5. Democratic demands

The popular uprising in defence of women’s rights—but also of LGBT+ and more generally of freedoms—was essentially spontaneous. Small (and otherwise divided) feminist associations and their activists have acted as media spokespersons, new networks have begun to be built but notably without the younger generation being represented even if only symbolically, but contrary to the tradition of the Polish workers’ revolutions of 1956 or 1980-1981, there has been no mass self-organization.  The political parties in opposition to the PiS, which are more electoral structures than militant, have not played a role, even if some of their elected representatives are visible in the movement. The same is true of the trade unions among those, in the minority, who declared their support for the movement. Thus, there is a big gap between the traditional Polish political landscape and this mass revolt.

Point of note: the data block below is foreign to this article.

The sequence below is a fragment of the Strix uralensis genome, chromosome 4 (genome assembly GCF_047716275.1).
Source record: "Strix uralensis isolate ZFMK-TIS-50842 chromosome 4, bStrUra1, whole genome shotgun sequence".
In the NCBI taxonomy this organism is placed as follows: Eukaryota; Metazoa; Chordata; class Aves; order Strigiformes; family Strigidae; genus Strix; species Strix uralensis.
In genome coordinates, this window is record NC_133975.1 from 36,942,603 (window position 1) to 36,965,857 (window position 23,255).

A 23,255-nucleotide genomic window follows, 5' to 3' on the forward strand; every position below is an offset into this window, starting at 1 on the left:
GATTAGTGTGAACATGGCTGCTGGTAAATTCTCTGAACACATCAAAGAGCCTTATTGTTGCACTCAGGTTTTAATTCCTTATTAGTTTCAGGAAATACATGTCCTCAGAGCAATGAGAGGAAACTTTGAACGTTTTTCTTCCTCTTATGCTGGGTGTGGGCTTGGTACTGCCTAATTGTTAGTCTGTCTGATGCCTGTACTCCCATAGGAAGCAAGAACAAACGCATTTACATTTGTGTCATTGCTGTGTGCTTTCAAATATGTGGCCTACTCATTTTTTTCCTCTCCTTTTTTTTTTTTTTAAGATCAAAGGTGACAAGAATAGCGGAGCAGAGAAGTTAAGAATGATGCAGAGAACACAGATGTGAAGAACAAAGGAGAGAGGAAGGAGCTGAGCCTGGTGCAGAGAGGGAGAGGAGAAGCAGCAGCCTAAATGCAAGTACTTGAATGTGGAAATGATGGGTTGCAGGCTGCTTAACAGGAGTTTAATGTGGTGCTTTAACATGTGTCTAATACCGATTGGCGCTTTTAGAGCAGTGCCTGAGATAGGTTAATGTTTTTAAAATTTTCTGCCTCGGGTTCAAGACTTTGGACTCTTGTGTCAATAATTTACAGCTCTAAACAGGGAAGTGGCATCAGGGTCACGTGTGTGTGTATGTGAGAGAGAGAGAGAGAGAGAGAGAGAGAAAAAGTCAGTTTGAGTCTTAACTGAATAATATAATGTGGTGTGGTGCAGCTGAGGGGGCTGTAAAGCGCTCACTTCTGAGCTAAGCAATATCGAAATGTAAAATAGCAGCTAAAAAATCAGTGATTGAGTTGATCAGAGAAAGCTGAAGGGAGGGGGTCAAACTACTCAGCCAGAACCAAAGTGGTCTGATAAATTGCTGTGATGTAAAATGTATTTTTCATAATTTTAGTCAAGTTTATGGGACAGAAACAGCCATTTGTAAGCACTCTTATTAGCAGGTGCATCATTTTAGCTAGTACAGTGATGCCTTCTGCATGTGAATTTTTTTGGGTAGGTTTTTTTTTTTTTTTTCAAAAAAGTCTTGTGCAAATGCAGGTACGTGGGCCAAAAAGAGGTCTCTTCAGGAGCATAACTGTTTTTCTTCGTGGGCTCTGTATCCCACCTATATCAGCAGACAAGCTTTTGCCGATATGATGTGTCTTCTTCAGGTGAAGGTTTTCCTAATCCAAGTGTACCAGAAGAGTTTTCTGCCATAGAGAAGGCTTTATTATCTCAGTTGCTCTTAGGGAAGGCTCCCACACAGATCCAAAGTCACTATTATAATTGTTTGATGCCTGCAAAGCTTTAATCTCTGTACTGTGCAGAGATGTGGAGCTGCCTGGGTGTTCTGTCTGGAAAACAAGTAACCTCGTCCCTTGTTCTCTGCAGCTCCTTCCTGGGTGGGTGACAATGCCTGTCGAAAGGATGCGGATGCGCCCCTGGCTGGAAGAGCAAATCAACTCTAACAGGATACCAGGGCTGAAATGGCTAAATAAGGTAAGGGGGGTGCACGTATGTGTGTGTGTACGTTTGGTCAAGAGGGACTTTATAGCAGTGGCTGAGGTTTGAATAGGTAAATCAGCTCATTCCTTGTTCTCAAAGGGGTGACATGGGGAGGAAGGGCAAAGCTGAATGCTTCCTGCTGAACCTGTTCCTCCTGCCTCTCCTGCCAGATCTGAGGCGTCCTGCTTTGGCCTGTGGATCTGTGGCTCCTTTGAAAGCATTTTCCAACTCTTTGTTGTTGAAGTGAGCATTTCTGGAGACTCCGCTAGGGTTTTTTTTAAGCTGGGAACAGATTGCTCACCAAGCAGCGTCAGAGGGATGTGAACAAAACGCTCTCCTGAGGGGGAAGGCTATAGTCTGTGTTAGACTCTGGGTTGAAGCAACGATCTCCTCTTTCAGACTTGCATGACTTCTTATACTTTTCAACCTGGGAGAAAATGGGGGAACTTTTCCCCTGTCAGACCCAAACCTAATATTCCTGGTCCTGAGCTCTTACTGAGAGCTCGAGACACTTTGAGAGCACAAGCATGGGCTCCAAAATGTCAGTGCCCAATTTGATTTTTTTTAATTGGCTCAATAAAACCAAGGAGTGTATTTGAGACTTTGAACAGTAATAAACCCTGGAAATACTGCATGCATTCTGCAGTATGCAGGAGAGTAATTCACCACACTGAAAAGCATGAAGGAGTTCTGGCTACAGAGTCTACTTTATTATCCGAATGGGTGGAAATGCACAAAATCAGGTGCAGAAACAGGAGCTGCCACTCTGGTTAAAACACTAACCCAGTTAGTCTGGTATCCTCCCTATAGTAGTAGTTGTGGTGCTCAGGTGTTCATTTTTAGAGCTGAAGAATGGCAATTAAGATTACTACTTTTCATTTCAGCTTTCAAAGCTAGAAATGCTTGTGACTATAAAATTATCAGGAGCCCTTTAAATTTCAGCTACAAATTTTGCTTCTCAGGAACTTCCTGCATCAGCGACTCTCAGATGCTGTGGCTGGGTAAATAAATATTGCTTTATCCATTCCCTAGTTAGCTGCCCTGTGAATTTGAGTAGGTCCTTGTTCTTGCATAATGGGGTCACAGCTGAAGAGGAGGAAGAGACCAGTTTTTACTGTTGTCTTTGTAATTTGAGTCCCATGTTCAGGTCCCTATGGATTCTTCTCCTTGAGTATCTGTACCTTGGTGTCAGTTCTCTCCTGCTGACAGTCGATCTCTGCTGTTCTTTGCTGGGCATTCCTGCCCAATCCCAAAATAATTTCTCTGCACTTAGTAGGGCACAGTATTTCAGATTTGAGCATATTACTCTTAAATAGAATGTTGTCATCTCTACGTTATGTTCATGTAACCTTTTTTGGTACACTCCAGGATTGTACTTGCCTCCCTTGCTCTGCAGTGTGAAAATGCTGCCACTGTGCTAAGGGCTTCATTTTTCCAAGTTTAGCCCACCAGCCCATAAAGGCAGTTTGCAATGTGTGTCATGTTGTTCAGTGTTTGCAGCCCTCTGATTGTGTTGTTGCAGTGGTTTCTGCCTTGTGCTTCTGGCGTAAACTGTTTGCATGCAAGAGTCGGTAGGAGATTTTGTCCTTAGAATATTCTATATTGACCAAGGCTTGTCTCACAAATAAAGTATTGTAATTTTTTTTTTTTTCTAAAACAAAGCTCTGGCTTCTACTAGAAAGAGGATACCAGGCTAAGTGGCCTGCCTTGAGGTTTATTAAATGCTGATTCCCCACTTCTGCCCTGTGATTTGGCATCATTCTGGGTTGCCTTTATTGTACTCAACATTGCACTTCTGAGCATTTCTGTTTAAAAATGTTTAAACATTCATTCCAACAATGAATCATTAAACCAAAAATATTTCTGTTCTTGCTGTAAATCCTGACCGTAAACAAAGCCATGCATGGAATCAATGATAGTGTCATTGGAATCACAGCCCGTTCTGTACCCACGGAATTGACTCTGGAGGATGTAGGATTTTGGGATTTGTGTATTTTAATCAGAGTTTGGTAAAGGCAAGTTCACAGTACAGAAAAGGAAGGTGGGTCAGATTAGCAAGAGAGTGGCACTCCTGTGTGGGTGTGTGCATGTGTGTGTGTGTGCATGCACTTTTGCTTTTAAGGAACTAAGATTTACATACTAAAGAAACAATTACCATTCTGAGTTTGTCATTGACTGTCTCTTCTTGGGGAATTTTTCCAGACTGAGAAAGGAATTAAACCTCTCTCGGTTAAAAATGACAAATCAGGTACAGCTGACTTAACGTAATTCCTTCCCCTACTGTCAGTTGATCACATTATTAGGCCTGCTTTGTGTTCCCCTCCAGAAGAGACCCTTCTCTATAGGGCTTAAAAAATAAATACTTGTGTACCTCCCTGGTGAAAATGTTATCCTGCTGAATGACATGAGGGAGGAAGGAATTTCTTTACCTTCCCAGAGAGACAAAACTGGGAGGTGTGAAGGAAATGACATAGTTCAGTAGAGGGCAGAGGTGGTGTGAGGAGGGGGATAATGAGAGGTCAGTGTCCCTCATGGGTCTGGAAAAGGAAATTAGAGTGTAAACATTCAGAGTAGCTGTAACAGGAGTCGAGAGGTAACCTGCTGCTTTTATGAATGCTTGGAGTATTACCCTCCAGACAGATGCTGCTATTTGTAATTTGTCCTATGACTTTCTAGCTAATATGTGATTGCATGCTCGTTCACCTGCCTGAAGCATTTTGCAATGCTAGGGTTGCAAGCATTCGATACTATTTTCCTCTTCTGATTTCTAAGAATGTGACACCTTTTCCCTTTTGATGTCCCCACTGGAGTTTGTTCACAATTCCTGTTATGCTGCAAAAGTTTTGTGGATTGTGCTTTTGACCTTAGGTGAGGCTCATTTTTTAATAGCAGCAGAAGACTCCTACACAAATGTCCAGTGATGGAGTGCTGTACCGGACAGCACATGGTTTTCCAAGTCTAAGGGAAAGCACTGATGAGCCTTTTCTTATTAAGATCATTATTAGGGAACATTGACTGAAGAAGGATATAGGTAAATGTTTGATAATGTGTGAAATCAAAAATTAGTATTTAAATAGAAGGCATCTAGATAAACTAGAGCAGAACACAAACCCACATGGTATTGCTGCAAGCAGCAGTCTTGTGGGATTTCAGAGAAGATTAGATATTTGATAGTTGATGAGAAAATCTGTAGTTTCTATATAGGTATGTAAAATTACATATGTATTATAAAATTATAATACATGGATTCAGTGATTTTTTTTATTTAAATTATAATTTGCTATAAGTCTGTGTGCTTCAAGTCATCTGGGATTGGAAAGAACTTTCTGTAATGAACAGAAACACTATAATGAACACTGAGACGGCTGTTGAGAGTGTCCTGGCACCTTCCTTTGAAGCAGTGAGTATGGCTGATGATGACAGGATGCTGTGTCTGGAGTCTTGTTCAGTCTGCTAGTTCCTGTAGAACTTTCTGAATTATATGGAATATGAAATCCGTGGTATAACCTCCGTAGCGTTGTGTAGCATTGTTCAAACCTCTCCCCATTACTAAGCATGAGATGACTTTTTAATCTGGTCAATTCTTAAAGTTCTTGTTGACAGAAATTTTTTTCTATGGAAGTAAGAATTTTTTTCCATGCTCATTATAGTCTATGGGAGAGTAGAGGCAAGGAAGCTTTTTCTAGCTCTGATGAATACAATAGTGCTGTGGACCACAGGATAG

The association “Women’s General Strike” presented the demands “that can be read on the placards”: “We want a real Constitutional Court, a fully fair Supreme Court, a real Defender of Civil Rights; We want a new budget—a health fund, help for workers, culture and real support for the disabled; We want full rights for women, legal abortion, sex education, contraception; We want all human rights; We want a secular state, with no more funding for the Church from the state budget and no more religion in the schools; We want the resignation of the government.” At the press conference of the Advisory Council additional demands were presented: “10% of the state budget for health; Resignation of the Minister of Education and Science; Immediate end to state funding of the Church and their real separation; Right for children from 13 years of age to decide if they want to participate in religious lessons; Removal of the conscience clause; End of the concordat; Defascisation of public life; Abolition of useless labour contracts, fight against mobbing and exploitation; Fight against the climate crisis; A better Poland for LGBT+ people; Public media that are a real source of knowledge and information. “